In terms of the sheer number of existing roots in the language, Hebrew and English are the David and Goliaths of their kind. While Hebrew was asleep for a few thousand years in a sort of linguistic coma, English was stealing and developing roots at a frantic pace. Millions of foreign students worldwide are challenged, to put in nicely, by the sheer number of ways in English to express annoyingly similar ideas.
While Hebrew’s root-poverty may make it easier for learners, it makes the language much more ambiguous. Here are some examples of a sing
When a people is being oppressed by a repressive regime, a human rights observer can get very depressed. In Hebrew, both use the same Hebrew word, מדוכה (me-du-ke).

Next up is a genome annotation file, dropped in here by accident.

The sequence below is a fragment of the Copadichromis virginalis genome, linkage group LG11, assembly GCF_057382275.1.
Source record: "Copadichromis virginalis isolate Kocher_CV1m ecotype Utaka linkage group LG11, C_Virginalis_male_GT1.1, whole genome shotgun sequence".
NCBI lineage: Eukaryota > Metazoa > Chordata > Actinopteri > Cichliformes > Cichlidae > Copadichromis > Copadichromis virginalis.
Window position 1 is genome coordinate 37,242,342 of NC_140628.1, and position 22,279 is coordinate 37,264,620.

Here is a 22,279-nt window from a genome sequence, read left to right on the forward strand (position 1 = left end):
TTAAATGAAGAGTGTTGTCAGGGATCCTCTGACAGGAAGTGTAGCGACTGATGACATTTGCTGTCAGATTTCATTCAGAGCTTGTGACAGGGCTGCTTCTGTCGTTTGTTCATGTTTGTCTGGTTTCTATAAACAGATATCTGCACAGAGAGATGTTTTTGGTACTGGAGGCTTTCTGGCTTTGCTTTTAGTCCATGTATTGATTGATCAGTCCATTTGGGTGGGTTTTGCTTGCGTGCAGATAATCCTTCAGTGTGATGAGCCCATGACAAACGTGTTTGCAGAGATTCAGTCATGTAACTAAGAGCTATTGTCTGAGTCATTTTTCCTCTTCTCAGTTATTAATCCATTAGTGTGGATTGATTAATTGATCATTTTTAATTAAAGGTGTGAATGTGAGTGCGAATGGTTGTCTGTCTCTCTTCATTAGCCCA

Likewise, whether a person deserted the army or defected from a country, in Hebrew, he ערק (arak) in Israel.
Older people (and NFL football players) may suffer from aches and pains, but all they have in Israel is כאבים (kaevim).
A solution in Washington D.C. may be effective and efficient (though it probably isn’t in reality), but in Jerusalem it is merely יעיל (ya’il].
So, pity translators into Hebrew facing a sentence talking about poor depressed people suffering aches and pains caused by a repressive army who find an effective and efficient solution to their problem by deserting their army unit and defecting to the enemy. It does not produce a very pretty sentence in Hebrew.